There is also a brightly colored butterfly bench, which was donated by school nurse Mary Tomasi, and a plan for a rainbow banner with a Dr. Seuss quote to go on the brick wall on the side of the garden.
Once the cold weather sets in, the chairs, butterfly bench and other furnishings will be taken in for the winter, but will return next spring, Zimmermann said.
Vicky Frye and Francesa Papasso were also part of the [UConn] PEP group that worked on the Reading Garden.
PLYMOUTH– Participants in the People Empowering People–PEP–program decided that Plymouth needs some kindness lately and each individual in town holds the key. The 2015 PEP Class invites town residents to join in the Keys for Kindness Campaign, which will kickoff with the “Kindness Hour” on Tuesday April 14, from 6:30 to 7:30 p.m., in the Community Room at Town Hall.
Mayor David Merchant will present the first symbolic key and the program members will distribute the initial wave of keys, said Donna Koser, who is a member of the class, aling with Jennifer Yezierski, Jennier DeForest, heather MacAulay, Vianna Hartley, and Tanya Long.
The members have invited a number of local organizations to send one or two representatives to accept a set of keys that can be given out to others for kind acts.
Koser said the mission of Keys for Kindness is “to promote kindness, inspire people to recognize its contagious benefits and power to make a difference in peoples lives and to strengthen out community in a positive way.”
“Research shows that kindness has a positive effect not only on the recipient and the giver, but also on the observer,” she said.
The group has been collecting keys for some time now, she said. “We have created kindness necklaces with them to be give out to individuals showing kindness. If you receive one we ask that you in turn, pay it forward when you notice another being kind.”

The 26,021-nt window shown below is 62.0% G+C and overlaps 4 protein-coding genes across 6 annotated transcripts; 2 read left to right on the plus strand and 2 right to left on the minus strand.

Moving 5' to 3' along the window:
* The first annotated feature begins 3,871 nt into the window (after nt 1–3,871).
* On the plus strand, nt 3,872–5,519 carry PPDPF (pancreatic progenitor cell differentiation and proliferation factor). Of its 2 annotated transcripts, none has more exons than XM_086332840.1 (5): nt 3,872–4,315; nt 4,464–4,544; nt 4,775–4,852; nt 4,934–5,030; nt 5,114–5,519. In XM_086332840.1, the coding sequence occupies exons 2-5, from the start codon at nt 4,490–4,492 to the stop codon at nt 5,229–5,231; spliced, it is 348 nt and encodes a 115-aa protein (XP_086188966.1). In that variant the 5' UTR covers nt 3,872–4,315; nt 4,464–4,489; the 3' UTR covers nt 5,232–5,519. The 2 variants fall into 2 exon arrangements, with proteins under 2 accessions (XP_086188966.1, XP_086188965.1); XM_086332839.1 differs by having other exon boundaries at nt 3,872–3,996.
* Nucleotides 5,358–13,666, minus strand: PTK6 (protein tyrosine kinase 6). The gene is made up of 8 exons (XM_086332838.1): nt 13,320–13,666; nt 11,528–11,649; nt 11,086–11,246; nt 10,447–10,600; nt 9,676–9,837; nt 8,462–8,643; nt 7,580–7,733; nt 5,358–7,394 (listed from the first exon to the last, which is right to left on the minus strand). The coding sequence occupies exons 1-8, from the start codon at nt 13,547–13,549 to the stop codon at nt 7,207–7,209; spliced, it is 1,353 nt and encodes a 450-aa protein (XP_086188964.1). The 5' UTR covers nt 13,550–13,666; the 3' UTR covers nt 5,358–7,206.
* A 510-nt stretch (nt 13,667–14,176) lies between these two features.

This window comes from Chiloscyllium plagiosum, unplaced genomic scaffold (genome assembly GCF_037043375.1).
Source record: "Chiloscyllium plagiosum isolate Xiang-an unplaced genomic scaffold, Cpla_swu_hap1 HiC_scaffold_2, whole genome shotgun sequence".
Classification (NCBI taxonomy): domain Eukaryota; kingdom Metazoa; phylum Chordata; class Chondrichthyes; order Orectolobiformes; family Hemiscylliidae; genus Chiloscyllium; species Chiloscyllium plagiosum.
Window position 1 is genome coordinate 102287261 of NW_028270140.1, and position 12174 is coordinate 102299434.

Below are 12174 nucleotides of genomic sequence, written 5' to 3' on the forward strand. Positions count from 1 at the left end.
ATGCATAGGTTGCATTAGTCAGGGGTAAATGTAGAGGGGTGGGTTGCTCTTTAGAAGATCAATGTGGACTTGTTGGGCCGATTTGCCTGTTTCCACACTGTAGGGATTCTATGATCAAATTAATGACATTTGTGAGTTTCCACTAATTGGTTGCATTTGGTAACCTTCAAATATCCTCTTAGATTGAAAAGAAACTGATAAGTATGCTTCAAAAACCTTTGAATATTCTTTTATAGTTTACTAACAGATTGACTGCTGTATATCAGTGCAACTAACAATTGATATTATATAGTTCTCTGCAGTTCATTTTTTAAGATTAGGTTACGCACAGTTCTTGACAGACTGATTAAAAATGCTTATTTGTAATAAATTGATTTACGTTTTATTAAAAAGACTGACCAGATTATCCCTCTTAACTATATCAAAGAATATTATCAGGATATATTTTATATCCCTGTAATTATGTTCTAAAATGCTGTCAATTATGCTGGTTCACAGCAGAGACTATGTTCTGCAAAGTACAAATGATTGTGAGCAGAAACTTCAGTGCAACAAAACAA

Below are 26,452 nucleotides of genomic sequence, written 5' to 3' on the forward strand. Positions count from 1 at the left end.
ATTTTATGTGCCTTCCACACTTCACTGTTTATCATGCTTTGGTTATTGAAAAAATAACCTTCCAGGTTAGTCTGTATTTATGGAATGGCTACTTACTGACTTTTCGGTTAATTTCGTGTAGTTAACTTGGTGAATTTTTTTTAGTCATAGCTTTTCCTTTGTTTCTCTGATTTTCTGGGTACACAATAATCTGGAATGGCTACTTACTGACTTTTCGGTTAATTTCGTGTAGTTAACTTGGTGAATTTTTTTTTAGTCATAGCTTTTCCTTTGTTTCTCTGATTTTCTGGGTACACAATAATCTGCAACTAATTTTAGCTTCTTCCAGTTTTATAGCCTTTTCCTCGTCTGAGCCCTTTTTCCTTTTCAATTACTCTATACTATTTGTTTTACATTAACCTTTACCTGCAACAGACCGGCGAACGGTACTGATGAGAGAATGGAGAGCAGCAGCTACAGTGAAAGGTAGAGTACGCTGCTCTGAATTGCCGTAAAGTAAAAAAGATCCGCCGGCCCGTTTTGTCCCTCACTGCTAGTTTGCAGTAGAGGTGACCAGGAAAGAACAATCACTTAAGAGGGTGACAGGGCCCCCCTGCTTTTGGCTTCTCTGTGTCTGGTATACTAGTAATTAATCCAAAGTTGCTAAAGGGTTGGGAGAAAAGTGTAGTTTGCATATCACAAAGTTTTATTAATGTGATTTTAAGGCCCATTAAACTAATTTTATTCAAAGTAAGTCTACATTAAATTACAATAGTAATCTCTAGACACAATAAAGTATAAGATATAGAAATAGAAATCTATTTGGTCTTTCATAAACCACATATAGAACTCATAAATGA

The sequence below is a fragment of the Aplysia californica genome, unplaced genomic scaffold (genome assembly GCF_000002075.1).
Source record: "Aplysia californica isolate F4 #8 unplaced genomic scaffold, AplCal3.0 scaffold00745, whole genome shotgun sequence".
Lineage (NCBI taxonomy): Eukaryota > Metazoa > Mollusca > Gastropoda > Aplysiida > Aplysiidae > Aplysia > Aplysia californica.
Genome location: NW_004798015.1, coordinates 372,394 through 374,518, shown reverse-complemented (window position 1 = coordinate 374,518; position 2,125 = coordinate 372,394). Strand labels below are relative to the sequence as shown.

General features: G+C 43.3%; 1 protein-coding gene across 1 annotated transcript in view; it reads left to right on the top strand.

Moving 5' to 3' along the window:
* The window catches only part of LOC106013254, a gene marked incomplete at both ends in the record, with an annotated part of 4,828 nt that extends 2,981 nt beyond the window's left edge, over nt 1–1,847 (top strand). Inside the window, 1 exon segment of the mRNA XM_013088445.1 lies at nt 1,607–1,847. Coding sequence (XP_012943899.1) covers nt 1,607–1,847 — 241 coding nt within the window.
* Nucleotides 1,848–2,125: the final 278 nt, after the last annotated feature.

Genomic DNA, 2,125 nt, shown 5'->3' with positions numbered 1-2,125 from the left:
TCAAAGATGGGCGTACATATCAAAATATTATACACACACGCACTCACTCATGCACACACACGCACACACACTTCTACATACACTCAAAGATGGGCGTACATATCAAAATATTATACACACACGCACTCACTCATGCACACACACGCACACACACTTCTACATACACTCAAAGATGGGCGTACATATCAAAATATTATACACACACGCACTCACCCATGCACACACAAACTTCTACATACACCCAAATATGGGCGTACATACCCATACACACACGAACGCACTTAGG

Anyone who comes to the Kindness Hour is asked to bring along a gift of kindness, such as a small gift card, a baked item, a special quote, an offer of free service, etc.
“Please put your family name on it,” the invitation to the event says. “As you arrive there will be name tags to fill out and wear. Each family attending will receive a gift and find that family to thank them… and maybe even meet a new friend!”
The program is a free community-focused 10-week training program which encourages growth in communication and problem solving skills, parent/family relationships and community involvement. Participants work on one or more projects that benefit their community.
The program is offered in partnership with the Plymouth Family Resource Center, the United Way of West Central Connecticut and the University of Connecticut.
“In People Empowering People we have to do a community project,” Koser explained.
“I think the whole class just wanted to do something that was positive that would bring a little bit of hope for the community,” Koser said.
They came up with the idea of keys as a tribute to the Lock Museum of America on Route 6 and the old Eagle Lock Co. in town.
The group started a Facebook page for the campaign, where they hope people will post about kind acts they had done which got them a key or witnessed which for which they passed on a key.
“The key is not supposed to stay with you,” Koser said. “So if you receive one you’re supposed to seek out somebody else doing an intentional kindness act.”
The idea for the campaign could catch on and spread to other communities, she said.. “We hope so.”
To attend the Kindness Hour, town residents should RSVP to firstname.lastname@example.org.
For more information, visit Plymouth Keys for Kindness on Facebook. For more information about the program, visit http://pep.extension.uconn.edu/